Health Complaints In Teens Who Abuse Alcohol Tied To Anxiety And Depression, Say University Of Pittsburgh Researchers
PITTSBURGH, September 17, 2001 — Although most self-reported health problems in adolescents with alcohol use disorders (AUDs) can be traced to the emotional consequences of drinking and not to toxic effects of alcohol, there are serious physical consequences, including demonstrable liver injury, according to research from the University of Pittsburgh School of Medicine.
The study of 259 adolescents between the ages of 14 and 18, which assessed self-reported health problems in 15 areas, serum liver enzyme assays and physical examinations, is the largest to date comparing adolescents with AUDs to a group of healthy teens.
Results from the study, conducted at the Pittsburgh Adolescent Alcohol Research Center at the University of Pittsburgh Medical Center’s Western Psychiatric Institute and Clinic, are published in today’s issue of Alcoholism: Clinical & Experimental Research.
In one of the study’s most significant findings, the Pittsburgh researchers found that many physical complaints were psychosomatic and not related to organ damage caused by drinking. They did so by looking at “negative emotionality” in an attempt to assess how much of an effect anxiety and depression had on self-reported health problems.
“Prior research had shown a definite link between AUDs and self-reported health problems, but none had gone on to determine the origins of those complaints,” said Duncan B. Clark, M.D., Ph.D., associate professor of psychiatry at the University of Pittsburgh School of Medicine. “Our results place much of the blame for these health complaints on negative emotionality, although some complaints such as shortness of breath can be traced to cigarette smoking, which is common in this group.”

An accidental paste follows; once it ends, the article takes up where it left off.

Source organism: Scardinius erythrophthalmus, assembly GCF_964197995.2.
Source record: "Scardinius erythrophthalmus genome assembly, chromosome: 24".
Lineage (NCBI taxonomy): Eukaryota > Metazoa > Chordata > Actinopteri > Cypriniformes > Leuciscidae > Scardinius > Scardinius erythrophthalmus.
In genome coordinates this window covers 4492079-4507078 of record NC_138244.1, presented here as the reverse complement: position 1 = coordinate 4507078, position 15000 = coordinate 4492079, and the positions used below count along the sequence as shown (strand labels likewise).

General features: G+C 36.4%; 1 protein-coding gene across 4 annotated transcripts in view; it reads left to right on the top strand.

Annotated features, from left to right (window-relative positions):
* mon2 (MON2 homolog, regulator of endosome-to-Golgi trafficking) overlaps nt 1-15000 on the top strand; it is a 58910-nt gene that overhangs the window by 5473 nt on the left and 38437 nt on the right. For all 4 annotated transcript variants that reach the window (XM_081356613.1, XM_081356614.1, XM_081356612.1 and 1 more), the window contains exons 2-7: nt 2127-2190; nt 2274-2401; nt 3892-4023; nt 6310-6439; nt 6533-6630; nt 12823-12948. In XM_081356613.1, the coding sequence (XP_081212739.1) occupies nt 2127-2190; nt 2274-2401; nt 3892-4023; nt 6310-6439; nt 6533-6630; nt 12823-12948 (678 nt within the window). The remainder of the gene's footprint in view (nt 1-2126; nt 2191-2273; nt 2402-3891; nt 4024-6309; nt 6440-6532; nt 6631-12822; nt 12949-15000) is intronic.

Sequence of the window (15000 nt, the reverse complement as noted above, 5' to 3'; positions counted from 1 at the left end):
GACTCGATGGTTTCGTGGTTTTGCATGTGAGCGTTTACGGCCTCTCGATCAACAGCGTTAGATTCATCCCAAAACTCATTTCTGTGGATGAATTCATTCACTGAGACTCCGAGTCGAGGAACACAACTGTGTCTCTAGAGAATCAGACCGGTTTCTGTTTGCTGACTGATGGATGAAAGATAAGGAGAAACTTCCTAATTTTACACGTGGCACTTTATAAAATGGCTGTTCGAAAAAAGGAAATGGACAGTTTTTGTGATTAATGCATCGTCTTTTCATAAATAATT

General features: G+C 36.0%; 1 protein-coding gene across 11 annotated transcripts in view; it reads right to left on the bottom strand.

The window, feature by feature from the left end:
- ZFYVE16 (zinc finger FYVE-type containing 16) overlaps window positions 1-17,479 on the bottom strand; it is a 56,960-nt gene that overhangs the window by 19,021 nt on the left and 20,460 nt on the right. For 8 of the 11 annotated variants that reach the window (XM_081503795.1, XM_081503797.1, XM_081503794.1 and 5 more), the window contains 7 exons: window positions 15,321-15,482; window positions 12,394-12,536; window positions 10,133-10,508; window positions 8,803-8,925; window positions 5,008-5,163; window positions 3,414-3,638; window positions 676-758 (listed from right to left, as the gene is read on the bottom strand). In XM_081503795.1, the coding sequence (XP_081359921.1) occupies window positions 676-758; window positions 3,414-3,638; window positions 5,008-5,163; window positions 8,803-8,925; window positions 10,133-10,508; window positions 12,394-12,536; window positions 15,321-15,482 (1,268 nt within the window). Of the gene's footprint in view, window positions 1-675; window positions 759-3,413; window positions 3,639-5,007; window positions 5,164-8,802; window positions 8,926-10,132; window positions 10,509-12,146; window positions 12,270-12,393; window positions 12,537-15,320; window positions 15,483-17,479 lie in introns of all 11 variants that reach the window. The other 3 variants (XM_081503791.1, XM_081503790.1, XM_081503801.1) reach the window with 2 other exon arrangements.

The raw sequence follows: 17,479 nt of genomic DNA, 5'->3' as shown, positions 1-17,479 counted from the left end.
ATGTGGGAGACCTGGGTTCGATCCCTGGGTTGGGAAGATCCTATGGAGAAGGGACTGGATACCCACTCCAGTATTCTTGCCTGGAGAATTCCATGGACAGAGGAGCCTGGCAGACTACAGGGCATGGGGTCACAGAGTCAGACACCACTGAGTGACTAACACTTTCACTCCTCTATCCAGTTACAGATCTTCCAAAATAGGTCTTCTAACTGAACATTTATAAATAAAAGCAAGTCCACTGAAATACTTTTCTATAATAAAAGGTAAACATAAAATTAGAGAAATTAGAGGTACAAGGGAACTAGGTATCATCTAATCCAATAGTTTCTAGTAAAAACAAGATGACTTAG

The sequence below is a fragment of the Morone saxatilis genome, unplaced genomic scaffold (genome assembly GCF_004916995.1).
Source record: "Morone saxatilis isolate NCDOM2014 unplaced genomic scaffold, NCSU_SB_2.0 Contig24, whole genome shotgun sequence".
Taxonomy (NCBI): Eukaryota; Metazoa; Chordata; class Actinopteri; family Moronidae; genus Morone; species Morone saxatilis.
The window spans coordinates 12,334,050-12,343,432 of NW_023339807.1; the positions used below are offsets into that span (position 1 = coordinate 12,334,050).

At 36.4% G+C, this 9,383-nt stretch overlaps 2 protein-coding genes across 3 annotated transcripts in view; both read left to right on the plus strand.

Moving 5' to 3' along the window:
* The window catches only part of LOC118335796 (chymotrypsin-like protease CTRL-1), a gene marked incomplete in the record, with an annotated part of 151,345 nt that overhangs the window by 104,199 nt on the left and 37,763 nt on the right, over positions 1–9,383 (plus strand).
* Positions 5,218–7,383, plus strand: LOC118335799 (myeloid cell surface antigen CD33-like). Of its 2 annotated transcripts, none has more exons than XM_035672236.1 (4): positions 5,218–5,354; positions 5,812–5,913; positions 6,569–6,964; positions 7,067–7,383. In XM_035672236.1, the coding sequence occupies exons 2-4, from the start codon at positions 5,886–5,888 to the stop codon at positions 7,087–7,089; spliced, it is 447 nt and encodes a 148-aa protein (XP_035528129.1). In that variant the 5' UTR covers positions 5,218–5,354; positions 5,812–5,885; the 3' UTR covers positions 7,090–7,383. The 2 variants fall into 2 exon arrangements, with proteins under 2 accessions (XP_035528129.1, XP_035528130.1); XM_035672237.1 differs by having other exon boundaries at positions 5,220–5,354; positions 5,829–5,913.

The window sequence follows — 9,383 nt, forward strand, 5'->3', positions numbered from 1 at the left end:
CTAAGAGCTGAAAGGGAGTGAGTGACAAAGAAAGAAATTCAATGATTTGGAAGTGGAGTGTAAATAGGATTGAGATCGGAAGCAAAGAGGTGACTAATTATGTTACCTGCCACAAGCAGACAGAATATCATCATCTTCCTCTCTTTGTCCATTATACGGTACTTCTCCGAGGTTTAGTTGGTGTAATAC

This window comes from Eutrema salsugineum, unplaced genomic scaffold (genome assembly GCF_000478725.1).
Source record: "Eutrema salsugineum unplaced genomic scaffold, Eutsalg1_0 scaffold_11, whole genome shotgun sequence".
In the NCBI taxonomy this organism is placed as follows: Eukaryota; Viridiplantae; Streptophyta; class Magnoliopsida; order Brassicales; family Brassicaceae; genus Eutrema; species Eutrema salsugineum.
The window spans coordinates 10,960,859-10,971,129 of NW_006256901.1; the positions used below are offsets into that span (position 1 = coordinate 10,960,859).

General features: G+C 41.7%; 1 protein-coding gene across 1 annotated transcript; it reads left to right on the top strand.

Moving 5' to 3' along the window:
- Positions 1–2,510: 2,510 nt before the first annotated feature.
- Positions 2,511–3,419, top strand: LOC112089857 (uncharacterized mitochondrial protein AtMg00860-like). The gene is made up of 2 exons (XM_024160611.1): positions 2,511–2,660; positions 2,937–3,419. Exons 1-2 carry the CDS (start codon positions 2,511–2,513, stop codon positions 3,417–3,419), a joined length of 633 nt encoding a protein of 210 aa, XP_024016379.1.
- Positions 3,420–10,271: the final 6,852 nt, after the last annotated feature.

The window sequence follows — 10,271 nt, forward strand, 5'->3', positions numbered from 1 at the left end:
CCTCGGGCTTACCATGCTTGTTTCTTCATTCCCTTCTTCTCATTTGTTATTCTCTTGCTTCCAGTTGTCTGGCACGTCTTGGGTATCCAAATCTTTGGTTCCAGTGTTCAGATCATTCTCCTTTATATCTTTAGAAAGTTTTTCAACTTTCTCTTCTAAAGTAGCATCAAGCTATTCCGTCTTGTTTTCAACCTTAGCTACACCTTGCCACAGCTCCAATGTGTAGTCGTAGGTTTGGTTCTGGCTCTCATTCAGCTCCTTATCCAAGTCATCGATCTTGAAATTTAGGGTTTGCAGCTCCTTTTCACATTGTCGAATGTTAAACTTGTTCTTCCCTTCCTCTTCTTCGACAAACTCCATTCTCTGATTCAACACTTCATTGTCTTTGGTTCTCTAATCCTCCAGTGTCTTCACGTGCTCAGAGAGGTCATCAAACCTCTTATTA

Adolescents with alcohol use disorders reported symptoms of health problems in many areas, including sleep difficulties, chest discomfort, breathing symptoms, abdominal complaints, muscle and joint pain and headaches.
The Pitt study also is one of very few studies to take physical measurements such as liver enzyme levels. Blood samples showed that young people with AUDs had elevated liver enzyme levels and had more abnormalities in physical exams, especially oral exams.
“The rise in liver enzymes is statistically significant, but in most cases was not clinically abnormal,” said Dr. Clark. “Although the enzyme levels in these teens is not an immediate health concern, it does show that their bodies are not invulnerable to the effects of alcohol. With continued excessive drinking, they may develop permanent liver damage.”
According to Dr. Clark, the clinically lower rates of liver damage in adolescents is most likely due to the lower levels of alcohol they consume compared to adults. Adolescents drink fewer times per month and usually drink less than half of the amount of adults with AUDs.
Physical exam abnormalities showed up mainly in oral exams. According to Dr. Clark, adolescents with alcohol problems have inadequate health maintenance behaviors, including less than regular tooth-brushing, manifested as dental cavities and gingivitis.
Dr. Clark and his colleagues plan to continue to follow this group of adolescents to determine adult outcomes in health and other areas.
Other study authors are Kevin G. Lynch, M.D., John E. Donovan, M.D., and Geoffrey D. Block, M.D.
The study was funded by the National Institute on Alcohol Abuse and Alcoholism.